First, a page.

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So here's the scenario. I have two rather large and evenly matched empires: one led by human knight sorcerers with bloodline based magic and another by dragons, who are fairly similar to the dragons found in Dungeon and Dragons as far as capabilities are concerned, but aren't colour coded for your convenience in determining their ethics. I want the status quo to be a cold War, with both sides deeply distrustful of each other, but neither keen on the idea of a full blown war.

Here's a little overview of both groups' political and military structures. It's a bit wordy, but I wanted some context for reference.

First, the human knight sorcerers:

The knight sorcerers rule a feudal state with an emperor who grants authority to his vassals down the pyramid of lords and ladies of decreasing importance. So, several local nobles would owe allegiance to a single regional lord. Several regional lords would owe allegiance to the king and those kings would owe allegiance to the emperor.

Law and general government structure is fairly uniform across the empire. While local lords hold a large amount of power, abuse of it tends to end badly for the lord in question. And while not a democracy, all citizens do have some basic rights (no imprisonment without trial and such). Personal freedom has its limits, since all citizens normally belong to a specific lord's domain by birth, but it's an era of licenced movement and loose grips. As long as your paperwork and taxes are in order, things tend to go smoothly.

Local militias are well organised and a centrally controled army serves the emperor directly. Their job is to deal with any situation that's too serious for a local lord and his militia to deal with on their own. Military technology-wise, pikes and crossbows are extremely common. But primitive firearms, cannons and use of fantastical beasts also occur. Cannons are far more common in the regular army, but fantastical beasts such as griffins, wogs and hydras are more frequently used by local militias.

And now the dragons:

The dragons are ruled by a dragon empress and her family. The empress is an absolute ruler, but a fairly pragmatic and wise one. Male dragons each have their own lands and humans that belong to them. They can do what they wish with both, but poor management tends to get them in the empress's bad books. Getting in trouble with the empress tends to result in said dragon's authority and position being taken from him and granted to another dragon who's managed to curry favour through good results and managing things well. Female dragons don't own lands, so instead tend to take a strong interest in subjects other than ruling. They tend to hold positions like alliance brokers, priestesses, spymasters and scientists.

A major reason for this is a male dragon can sire half-dragons and spawn whole lines of dragon-blooded servants, while female dragons can not. These dragon bloods are considered from a legal point of view to be partly the dragon in question whose blood run through their veins. This grants them considerably more rights and privileges than normal humans. But it also means that their actions tend to reflect more the dragons' "favour the Empress" culture. As a result, a strong sense of blood loyalty is found among dragon bloods, knowing that if they do well, it will be their closest relatives that will likely reap the benefits. It is also why most of the dragon empire's high ranking positions are held by dragon- bloods. Dragons are relatively few in number, but trust blood to get things done.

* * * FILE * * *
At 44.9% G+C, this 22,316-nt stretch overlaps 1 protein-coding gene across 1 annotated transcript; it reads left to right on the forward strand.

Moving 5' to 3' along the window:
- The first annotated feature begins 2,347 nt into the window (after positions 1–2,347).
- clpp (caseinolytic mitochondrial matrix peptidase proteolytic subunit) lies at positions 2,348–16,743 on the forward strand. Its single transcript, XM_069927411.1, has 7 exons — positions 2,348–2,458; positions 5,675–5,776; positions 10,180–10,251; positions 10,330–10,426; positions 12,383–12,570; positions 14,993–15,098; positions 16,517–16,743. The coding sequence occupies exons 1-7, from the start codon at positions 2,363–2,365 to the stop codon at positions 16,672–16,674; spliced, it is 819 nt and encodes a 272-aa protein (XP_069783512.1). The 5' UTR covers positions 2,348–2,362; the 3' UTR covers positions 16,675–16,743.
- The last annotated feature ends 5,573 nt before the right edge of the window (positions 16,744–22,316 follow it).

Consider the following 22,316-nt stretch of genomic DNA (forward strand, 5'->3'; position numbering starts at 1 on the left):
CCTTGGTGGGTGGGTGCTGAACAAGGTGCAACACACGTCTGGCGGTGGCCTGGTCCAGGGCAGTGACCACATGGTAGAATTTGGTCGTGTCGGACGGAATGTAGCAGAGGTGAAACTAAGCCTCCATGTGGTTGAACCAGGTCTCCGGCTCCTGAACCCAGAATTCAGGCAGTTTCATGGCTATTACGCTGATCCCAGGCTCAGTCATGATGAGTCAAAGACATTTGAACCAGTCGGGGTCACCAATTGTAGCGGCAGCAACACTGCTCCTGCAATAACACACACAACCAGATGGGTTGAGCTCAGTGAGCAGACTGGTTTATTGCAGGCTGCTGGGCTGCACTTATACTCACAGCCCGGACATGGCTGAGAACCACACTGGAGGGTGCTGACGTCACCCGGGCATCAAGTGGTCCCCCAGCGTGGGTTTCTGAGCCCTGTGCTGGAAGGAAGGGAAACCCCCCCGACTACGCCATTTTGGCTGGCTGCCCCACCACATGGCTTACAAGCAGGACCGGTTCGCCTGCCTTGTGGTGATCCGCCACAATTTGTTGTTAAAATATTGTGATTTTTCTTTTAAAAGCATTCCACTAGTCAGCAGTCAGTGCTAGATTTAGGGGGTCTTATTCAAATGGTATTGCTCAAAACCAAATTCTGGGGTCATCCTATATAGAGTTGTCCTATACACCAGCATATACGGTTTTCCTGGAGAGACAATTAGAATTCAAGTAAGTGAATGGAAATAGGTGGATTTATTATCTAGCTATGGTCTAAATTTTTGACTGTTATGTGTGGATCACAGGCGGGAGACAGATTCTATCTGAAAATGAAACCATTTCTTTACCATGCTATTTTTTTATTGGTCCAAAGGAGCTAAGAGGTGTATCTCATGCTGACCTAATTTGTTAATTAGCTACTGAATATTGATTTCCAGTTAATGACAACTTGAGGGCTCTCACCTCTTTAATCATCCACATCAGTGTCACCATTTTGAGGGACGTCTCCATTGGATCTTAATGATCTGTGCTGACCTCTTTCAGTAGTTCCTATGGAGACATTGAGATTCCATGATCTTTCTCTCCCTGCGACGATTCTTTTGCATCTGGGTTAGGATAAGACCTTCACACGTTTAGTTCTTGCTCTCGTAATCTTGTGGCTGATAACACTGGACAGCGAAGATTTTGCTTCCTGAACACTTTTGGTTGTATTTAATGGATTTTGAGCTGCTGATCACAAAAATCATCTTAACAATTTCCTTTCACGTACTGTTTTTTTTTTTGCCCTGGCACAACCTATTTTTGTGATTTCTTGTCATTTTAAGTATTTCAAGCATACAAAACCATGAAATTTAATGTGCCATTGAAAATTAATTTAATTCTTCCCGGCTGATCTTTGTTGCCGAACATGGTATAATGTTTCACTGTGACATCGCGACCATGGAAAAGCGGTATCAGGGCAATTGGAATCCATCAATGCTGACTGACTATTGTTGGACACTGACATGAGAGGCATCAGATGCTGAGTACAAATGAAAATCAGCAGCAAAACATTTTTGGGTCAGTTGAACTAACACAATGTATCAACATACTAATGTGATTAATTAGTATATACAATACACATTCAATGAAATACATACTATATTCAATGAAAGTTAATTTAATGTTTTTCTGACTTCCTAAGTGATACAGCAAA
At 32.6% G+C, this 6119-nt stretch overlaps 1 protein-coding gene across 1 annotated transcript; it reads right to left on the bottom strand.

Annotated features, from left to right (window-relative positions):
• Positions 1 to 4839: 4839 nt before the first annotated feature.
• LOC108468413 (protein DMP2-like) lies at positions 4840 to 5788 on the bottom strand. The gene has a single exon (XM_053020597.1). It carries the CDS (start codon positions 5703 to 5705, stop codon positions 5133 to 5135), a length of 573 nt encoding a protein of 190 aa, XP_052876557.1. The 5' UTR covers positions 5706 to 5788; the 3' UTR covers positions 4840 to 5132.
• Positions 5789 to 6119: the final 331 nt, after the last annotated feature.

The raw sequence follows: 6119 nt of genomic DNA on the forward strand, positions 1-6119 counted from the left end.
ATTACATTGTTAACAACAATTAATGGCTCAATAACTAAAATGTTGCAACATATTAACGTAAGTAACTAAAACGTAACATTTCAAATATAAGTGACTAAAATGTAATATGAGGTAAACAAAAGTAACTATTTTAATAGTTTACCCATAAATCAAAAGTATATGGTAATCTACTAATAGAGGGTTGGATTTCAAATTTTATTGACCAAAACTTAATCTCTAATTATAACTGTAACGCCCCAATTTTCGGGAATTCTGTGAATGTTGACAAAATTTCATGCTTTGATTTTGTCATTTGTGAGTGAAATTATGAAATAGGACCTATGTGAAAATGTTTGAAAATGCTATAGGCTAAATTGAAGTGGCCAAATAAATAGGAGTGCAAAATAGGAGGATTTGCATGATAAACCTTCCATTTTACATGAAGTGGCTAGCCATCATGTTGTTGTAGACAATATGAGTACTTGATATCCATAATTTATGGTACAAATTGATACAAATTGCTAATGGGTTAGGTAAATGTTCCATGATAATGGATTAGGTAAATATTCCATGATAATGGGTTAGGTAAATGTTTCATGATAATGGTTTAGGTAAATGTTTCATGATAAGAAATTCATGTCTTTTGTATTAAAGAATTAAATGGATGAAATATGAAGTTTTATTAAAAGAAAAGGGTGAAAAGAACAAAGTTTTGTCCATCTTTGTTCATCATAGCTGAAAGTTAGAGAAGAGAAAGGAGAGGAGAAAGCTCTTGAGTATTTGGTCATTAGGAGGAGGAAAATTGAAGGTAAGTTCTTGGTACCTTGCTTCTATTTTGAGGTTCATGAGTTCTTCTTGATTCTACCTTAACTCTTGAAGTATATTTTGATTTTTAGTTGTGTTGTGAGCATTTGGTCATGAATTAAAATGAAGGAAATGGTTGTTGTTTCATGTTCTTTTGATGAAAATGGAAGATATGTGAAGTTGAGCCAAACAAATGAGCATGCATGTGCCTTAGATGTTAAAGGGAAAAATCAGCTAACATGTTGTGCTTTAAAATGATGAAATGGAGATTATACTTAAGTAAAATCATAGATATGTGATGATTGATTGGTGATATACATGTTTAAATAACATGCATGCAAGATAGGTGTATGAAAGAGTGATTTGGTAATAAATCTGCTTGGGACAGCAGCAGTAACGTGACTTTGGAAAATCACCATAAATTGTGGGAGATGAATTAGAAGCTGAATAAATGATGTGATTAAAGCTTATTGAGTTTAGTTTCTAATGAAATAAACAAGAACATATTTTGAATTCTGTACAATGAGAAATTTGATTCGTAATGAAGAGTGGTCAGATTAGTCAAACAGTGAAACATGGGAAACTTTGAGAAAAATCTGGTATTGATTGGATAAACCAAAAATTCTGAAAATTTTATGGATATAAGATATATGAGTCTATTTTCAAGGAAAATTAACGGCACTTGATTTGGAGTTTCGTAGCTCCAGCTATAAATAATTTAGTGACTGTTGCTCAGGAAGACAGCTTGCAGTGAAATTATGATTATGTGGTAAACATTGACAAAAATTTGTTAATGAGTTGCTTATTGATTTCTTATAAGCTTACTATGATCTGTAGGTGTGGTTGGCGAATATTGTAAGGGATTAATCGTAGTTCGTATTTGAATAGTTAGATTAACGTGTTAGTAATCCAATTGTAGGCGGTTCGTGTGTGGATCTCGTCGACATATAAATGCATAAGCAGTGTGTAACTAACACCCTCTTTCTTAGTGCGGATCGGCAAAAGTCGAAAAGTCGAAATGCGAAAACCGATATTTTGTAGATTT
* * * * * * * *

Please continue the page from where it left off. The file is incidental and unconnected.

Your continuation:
Humans living in dragon lands, by contrast, have no legal rights or protections and their dragon overlords can do what they want with them. Also while it's considered bad form to harm another dragon's humans. It's typically something the offender would fix by paying a fine or doing the aggrieved dragon a favour.

Due to how the dragon empire is structured local law varies greatly, and all armies belong to a specific dragon. Dragons themselves exercise considerable martial might and some are tactical geniuses, with some of the older half-dragons not being far behind. Elite dragon-blood regiments tend to be common among the more martially gifted and older dragons, though the human based part of the armies tends to have poorer training and worse equipment than the knight sorcerers' forces. This is due, in part, to a less centralised and weaker infrastructure. Cannons and other firearms are pretty rare as a result.

What ways might I keep these two empires from trying to start a war with each other?

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    $\begingroup$ How will you judge the best answer? Why doesn't mutually-assured destruction (which is what kept Earth's cold war cold) work for you? Are the proxy wars we experienced (e.g., Vietnam, Korea) allowable? Are the dragons shape-changers? If not, they'll have trouble with the espionage Earth saw during it's CW. Keep in mind, there's a big difference between "I don't want to fight" and "I don't want to lose." Which is the predominant philosophy here? Please remember, "cold war" doesn't mean there wasn't a ton of fighting... it just tended to be more out-of-sight/out-of-mind. $\endgroup$ – JBH Jan 7 at 4:44
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    $\begingroup$ the cold war stayed cold because the prospect of winning a war was worse than the prospect of not fighting one. $\endgroup$ – Jasen Jan 7 at 10:06